Quality is a word that gets bandied about a lot in the fashion industry, but that doesn't mean it's actually a common feature amongst the goods on offer at your local department store. On the lower end of the totem pole, the proliferation of has made clothing cheaper and more disposable than ever, and according to Dana Thomas's 2007 bestseller "Deluxe: How Luxury Lost Its Luster," many of the priciest luxury brands have cut corners when it comes to material and construction, too.
While some may be too distracted by sparkly advertising, popularity among Instagram influencers and celebrity endorsements to notice, others — like Lindy McDonough, creative director of Lotuff Leather — are determined to quietly combat the decline in genuinely high-caliber goods.
"Our goal is to make the best bag you'll ever have," she says in an interview at Lotuff's light-filled studio in Providence, Rhode Island. "And the last bag you'll ever have."
McDonough and her colleagues at Lotuff are so attuned to the makings of a quality bag that they're the kind of people who walk into Prada's Milan showroom and find themselves critiquing stitches or edge-painting techniques. It's not that they want to bring other brands down, it's just that they've logged countless hours training themselves to notice the little things.
"We're maybe a little bit on the controlling side," McDonough laughs, "but I think if you care about a great bag, that's probably a good thing."
Founded in 2012 by Joe and Rick Lotuff, a pair of brothers with years of experience in American manufacturing, the brand makes an array of men's and women's leather goods that prize quality of design, materials and construction above everything else. After initially launching in partnership with a Connecticut leather workshop headed by men who have been in the business for decades, Lotuff has since invested in its own studio and brought about 70 percent of its production in-house.
"I've seen bags that one of the Connecticut leatherworkers made that are 40 or 50 years old," McDonough explains. "He's an important part of that process in terms of how things are going to age, how they're going to perform [over time]."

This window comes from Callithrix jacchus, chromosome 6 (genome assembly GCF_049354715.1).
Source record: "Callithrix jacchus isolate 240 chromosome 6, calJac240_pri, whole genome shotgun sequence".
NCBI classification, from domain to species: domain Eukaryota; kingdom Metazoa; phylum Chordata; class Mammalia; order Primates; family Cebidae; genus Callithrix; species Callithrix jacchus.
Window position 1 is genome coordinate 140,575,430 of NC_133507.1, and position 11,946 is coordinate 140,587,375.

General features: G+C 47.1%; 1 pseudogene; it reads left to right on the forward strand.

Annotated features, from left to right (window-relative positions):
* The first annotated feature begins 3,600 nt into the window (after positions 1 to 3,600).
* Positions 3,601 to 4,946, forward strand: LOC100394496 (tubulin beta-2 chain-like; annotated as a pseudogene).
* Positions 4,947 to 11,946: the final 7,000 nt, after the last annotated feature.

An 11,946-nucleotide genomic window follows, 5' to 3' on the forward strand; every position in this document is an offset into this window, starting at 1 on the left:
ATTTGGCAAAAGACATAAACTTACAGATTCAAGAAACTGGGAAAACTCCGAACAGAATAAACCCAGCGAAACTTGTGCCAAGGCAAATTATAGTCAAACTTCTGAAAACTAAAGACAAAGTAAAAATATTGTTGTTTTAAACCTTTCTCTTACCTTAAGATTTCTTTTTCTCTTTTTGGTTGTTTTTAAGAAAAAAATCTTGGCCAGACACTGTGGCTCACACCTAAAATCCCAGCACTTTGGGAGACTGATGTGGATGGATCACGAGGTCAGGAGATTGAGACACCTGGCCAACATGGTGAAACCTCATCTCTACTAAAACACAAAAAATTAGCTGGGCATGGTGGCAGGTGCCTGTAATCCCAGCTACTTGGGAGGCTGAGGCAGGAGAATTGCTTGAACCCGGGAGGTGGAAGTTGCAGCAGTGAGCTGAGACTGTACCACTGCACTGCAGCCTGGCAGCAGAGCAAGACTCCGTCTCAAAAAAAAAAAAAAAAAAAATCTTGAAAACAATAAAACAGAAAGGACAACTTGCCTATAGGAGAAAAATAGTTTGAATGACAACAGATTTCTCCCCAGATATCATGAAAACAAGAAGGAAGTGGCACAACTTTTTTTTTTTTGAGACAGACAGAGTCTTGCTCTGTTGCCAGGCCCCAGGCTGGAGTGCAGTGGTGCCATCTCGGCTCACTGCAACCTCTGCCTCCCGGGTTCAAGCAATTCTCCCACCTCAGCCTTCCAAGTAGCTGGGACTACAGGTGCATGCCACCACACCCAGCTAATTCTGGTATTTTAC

But the leadership at Lotuff is just as proud of the younger talent on the team, which is culled from prestigious art schools like RISD in Providence and the School of the Art Institute in Chicago. Lotuff offers a 30-hour workweek and full benefits, making it easy for employees to maintain an art practice outside of work, and the employees in turn offer Lotuff the precision and skill of trained artists. The outcome is a workshop that is full of the wackiness, camaraderie and intensity found in an art school shared studio space the weekend before portfolio critiques.
"It allows for the quality to be just insane," McDonough explains of the employee demographic. "It's a quality that you wouldn't be able to get anywhere else."
The skill of the craftspeople is just one element that contributes to the caliber of Lotuff's pieces, however. Another comes from the way the tight-knit team works together on every detail. Rather than designing on a computer, sending an image to have patterns made on the other side of the world and then sending that pattern to another factory to have bags constructed, Lotuff does it all in one large room. Designers can and do construct their own patterns, and they're just feet away as other Lotuff employees select what parts of a leather hide to cut or begin to stitch edges. Each bag is individually numbered as a way to keep tabs on who worked on each product.
"As we grow, we're trying to develop a true house," McDonough says. "That's the only way to really maintain quality. You're in charge of all the different levers that could be an issue... If we could be the American Hermès a hundred years from now, that'd be pretty cool."
Another set of carefully controlled variables in Lotuff's formula for excellence involves the materials used. From Japanese zippers to American thread to solid brass hardware ("you could put it on a sanding wheel and it's brass, that finish, all the way to the core," says McDonough), each element of a Lotuff bag is carefully vetted.
RESOURCE - WHITNEY BAUCK